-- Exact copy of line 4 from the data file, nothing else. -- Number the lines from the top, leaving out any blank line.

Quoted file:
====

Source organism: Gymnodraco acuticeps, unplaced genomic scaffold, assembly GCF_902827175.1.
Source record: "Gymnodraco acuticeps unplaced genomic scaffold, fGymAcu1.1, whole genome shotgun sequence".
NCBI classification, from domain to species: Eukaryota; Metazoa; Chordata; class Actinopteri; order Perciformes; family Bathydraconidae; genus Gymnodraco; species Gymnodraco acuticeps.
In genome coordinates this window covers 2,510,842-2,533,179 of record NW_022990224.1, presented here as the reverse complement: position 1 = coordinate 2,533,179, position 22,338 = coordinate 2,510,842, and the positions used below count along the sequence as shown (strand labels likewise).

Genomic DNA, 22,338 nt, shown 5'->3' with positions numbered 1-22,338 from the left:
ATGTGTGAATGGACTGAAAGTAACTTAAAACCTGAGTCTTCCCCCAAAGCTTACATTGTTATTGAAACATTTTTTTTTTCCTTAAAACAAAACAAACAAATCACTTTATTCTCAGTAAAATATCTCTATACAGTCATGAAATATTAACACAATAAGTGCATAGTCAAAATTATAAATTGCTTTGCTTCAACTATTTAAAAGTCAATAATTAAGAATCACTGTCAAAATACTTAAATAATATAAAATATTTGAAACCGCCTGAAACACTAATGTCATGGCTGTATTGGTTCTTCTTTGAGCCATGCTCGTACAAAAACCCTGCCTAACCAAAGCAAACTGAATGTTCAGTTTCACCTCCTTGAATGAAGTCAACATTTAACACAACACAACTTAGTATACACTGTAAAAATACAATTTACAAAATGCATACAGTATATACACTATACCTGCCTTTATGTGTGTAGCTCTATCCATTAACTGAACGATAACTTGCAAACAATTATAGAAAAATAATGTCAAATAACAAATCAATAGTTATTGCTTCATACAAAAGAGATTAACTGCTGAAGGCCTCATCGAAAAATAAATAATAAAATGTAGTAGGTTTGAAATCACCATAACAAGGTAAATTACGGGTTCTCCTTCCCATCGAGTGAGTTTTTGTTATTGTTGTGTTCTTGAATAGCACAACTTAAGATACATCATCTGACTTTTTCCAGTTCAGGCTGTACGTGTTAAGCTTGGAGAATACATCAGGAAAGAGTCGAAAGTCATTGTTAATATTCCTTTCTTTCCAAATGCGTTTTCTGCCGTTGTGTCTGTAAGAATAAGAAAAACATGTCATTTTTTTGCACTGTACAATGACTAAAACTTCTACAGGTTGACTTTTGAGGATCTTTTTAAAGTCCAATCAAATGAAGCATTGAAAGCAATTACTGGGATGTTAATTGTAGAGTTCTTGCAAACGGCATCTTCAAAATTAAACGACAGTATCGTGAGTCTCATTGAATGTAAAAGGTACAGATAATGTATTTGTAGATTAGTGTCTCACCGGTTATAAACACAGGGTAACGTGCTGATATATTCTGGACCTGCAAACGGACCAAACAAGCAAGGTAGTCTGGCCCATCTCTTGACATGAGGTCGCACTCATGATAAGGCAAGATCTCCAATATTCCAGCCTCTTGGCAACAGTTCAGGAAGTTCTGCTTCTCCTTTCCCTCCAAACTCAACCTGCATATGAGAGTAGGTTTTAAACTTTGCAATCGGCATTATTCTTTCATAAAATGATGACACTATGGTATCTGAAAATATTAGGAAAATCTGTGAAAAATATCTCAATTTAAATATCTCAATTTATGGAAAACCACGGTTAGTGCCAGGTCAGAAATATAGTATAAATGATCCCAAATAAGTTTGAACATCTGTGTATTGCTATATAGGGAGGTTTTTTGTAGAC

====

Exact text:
In genome coordinates this window covers 2,510,842-2,533,179 of record NW_022990224.1, presented here as the reverse complement: position 1 = coordinate 2,533,179, position 22,338 = coordinate 2,510,842, and the positions used below count along the sequence as shown (strand labels likewise).